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      Enhanced Volume-Sensitive K Flux in Patients on Chronic Hemodialysis

      , ,

      Nephron

      S. Karger AG

      Erythrocyte, K-Cl cotransport, Hemodialysis, 86Rb uptake

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          Abstract

          Swelling-activated K flux was investigated in erythrocytes from patients on regular hemodialysis. K influx, measured by <sup>86</sup>Rb uptake, was increased in hemodialysis patients from 25.5 ± 0.6 to 47.3 ± 3.4 nmol/10<sup>9</sup>cells/h (n = 4, p < 0.01), when the medium osmolarity of Hepes buffer was decreased by 100 mosm/kg H<sub>2</sub>0. In normal subjects, K influx was also stimulated from 28.1 ± 1.2 to 37.8 ± 2.1 nmol/l0<sup>9</sup>cells/h (n = 4, p < 0.01). The swelling-activated increment of K influx was comparatively higher in hemodialysis patients (85.5 vs. 34.5% in controls). Reduction of the medium osmolarity by 100 mosm/kg H<sub>2</sub>O also caused a larger increase of K efflux in hemodialysis patients than in control subjects (171.1 vs. 118.1%). K efflux was increased even in the presence of 10<sup>-4</sup> M ouabain (from 284 ± 25 to 879 ± 122 nmol/10<sup>9</sup>cells/h), although the increment of K efflux was completely abolished when Cl was replaced by gluconate (555 ± 47 nmol/10<sup>9</sup>cells/h with Cl and 467 ± 44 nmol/10<sup>9</sup>cells/h without Cl). These data suggest that in hemodialysis patients, swelling-activated K transport is enhanced via activation of the Cl-dependent ouabain-insensitive K transport pathway.

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          Author and article information

          Journal
          NEF
          Nephron
          10.1159/issn.1660-8151
          Nephron
          S. Karger AG
          1660-8151
          2235-3186
          1994
          1994
          17 December 2008
          : 68
          : 1
          : 71-76
          Affiliations
          Division of Nephrology, Department of Medicine, Jichi Medical School, Tochigi, Japan
          Article
          188222 Nephron 1994;68:71–76
          10.1159/000188222
          7991043
          © 1994 S. Karger AG, Basel

          Copyright: All rights reserved. No part of this publication may be translated into other languages, reproduced or utilized in any form or by any means, electronic or mechanical, including photocopying, recording, microcopying, or by any information storage and retrieval system, without permission in writing from the publisher. Drug Dosage: The authors and the publisher have exerted every effort to ensure that drug selection and dosage set forth in this text are in accord with current recommendations and practice at the time of publication. However, in view of ongoing research, changes in government regulations, and the constant flow of information relating to drug therapy and drug reactions, the reader is urged to check the package insert for each drug for any changes in indications and dosage and for added warnings and precautions. This is particularly important when the recommended agent is a new and/or infrequently employed drug. Disclaimer: The statements, opinions and data contained in this publication are solely those of the individual authors and contributors and not of the publishers and the editor(s). The appearance of advertisements or/and product references in the publication is not a warranty, endorsement, or approval of the products or services advertised or of their effectiveness, quality or safety. The publisher and the editor(s) disclaim responsibility for any injury to persons or property resulting from any ideas, methods, instructions or products referred to in the content or advertisements.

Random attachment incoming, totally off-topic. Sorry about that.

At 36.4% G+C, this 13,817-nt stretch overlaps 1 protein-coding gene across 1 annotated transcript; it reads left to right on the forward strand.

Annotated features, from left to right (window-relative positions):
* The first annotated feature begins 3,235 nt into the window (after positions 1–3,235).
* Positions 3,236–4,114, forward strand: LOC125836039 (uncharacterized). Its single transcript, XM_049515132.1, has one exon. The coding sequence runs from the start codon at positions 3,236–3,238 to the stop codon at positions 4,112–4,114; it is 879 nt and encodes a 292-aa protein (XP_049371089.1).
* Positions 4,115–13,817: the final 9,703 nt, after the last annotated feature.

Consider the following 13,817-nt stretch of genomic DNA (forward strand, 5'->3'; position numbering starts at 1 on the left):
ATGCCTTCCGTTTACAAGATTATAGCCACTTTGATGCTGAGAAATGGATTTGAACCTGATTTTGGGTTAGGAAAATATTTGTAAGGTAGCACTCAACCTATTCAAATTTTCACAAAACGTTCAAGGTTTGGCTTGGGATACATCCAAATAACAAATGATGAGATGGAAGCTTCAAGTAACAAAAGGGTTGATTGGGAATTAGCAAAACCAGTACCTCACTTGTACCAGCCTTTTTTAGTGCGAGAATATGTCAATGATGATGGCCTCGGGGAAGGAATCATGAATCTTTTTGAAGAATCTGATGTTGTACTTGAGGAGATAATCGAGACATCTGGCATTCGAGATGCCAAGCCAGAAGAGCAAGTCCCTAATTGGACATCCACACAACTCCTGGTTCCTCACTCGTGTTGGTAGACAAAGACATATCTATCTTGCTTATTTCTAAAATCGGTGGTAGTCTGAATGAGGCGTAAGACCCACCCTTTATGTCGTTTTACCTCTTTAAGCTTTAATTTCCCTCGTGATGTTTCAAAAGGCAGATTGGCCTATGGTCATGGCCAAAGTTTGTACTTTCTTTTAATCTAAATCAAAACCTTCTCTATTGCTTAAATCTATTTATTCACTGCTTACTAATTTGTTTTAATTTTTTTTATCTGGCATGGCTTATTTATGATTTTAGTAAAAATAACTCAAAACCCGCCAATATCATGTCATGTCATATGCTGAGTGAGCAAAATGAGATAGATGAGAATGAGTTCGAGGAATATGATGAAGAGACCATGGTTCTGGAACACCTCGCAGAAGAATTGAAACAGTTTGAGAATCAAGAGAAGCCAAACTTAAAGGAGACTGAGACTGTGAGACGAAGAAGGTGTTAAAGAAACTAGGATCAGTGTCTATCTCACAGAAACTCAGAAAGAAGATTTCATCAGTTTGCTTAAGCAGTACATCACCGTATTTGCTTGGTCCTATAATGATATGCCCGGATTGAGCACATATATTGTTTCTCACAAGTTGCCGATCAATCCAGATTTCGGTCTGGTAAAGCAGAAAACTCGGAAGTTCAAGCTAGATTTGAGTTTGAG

Page count
          Pages: 6
          Categories
          Original Paper

          Cardiovascular Medicine, Nephrology

          Erythrocyte, K-Cl cotransport, Hemodialysis, 86Rb uptake

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